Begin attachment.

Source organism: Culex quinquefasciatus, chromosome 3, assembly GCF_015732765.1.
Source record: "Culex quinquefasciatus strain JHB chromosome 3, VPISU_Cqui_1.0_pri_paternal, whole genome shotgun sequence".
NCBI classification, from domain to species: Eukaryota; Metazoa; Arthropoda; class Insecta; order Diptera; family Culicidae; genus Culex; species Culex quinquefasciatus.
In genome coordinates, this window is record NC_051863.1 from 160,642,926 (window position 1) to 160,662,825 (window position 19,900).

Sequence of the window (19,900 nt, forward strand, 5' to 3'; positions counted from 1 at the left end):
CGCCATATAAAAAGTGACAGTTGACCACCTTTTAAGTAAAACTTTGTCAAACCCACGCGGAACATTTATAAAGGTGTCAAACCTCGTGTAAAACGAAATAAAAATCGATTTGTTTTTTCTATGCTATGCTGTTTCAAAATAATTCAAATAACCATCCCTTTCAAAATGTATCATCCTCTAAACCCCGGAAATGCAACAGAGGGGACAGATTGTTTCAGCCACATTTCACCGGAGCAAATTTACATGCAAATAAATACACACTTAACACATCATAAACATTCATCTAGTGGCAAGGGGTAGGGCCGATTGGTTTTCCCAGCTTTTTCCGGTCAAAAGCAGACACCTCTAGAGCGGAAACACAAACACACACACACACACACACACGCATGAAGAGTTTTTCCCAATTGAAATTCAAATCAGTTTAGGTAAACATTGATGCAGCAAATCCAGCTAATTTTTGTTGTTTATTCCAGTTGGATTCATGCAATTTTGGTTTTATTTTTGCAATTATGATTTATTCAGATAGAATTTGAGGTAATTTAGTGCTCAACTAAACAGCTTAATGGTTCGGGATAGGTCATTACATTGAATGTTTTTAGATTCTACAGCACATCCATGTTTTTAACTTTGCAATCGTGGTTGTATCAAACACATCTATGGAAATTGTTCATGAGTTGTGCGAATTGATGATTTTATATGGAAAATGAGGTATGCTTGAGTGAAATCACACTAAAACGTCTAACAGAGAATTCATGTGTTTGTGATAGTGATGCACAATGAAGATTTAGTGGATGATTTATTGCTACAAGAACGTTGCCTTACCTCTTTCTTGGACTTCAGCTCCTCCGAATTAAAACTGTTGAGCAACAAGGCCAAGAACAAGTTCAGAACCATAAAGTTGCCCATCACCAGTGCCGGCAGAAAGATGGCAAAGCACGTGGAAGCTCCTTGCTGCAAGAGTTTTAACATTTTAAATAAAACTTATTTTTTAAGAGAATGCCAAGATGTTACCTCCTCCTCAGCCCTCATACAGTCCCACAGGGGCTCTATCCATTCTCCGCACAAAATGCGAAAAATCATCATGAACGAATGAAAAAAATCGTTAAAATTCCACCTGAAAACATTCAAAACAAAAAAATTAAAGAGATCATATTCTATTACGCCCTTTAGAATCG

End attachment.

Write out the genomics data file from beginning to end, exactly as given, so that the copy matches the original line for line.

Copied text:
Source organism: Culex quinquefasciatus, chromosome 3, assembly GCF_015732765.1.
Source record: "Culex quinquefasciatus strain JHB chromosome 3, VPISU_Cqui_1.0_pri_paternal, whole genome shotgun sequence".
NCBI classification, from domain to species: Eukaryota; Metazoa; Arthropoda; class Insecta; order Diptera; family Culicidae; genus Culex; species Culex quinquefasciatus.
In genome coordinates, this window is record NC_051863.1 from 160,642,926 (window position 1) to 160,662,825 (window position 19,900).

Sequence of the window (19,900 nt, forward strand, 5' to 3'; positions counted from 1 at the left end):
CGCCATATAAAAAGTGACAGTTGACCACCTTTTAAGTAAAACTTTGTCAAACCCACGCGGAACATTTATAAAGGTGTCAAACCTCGTGTAAAACGAAATAAAAATCGATTTGTTTTTTCTATGCTATGCTGTTTCAAAATAATTCAAATAACCATCCCTTTCAAAATGTATCATCCTCTAAACCCCGGAAATGCAACAGAGGGGACAGATTGTTTCAGCCACATTTCACCGGAGCAAATTTACATGCAAATAAATACACACTTAACACATCATAAACATTCATCTAGTGGCAAGGGGTAGGGCCGATTGGTTTTCCCAGCTTTTTCCGGTCAAAAGCAGACACCTCTAGAGCGGAAACACAAACACACACACACACACACACACGCATGAAGAGTTTTTCCCAATTGAAATTCAAATCAGTTTAGGTAAACATTGATGCAGCAAATCCAGCTAATTTTTGTTGTTTATTCCAGTTGGATTCATGCAATTTTGGTTTTATTTTTGCAATTATGATTTATTCAGATAGAATTTGAGGTAATTTAGTGCTCAACTAAACAGCTTAATGGTTCGGGATAGGTCATTACATTGAATGTTTTTAGATTCTACAGCACATCCATGTTTTTAACTTTGCAATCGTGGTTGTATCAAACACATCTATGGAAATTGTTCATGAGTTGTGCGAATTGATGATTTTATATGGAAAATGAGGTATGCTTGAGTGAAATCACACTAAAACGTCTAACAGAGAATTCATGTGTTTGTGATAGTGATGCACAATGAAGATTTAGTGGATGATTTATTGCTACAAGAACGTTGCCTTACCTCTTTCTTGGACTTCAGCTCCTCCGAATTAAAACTGTTGAGCAACAAGGCCAAGAACAAGTTCAGAACCATAAAGTTGCCCATCACCAGTGCCGGCAGAAAGATGGCAAAGCACGTGGAAGCTCCTTGCTGCAAGAGTTTTAACATTTTAAATAAAACTTATTTTTTAAGAGAATGCCAAGATGTTACCTCCTCCTCAGCCCTCATACAGTCCCACAGGGGCTCTATCCATTCTCCGCACAAAATGCGAAAAATCATCATGAACGAATGAAAAAAATCGTTAAAATTCCACCTGAAAACATTCAAAACAAAAAAATTAAAGAGATCATATTCTATTACGCCCTTTAGAATCG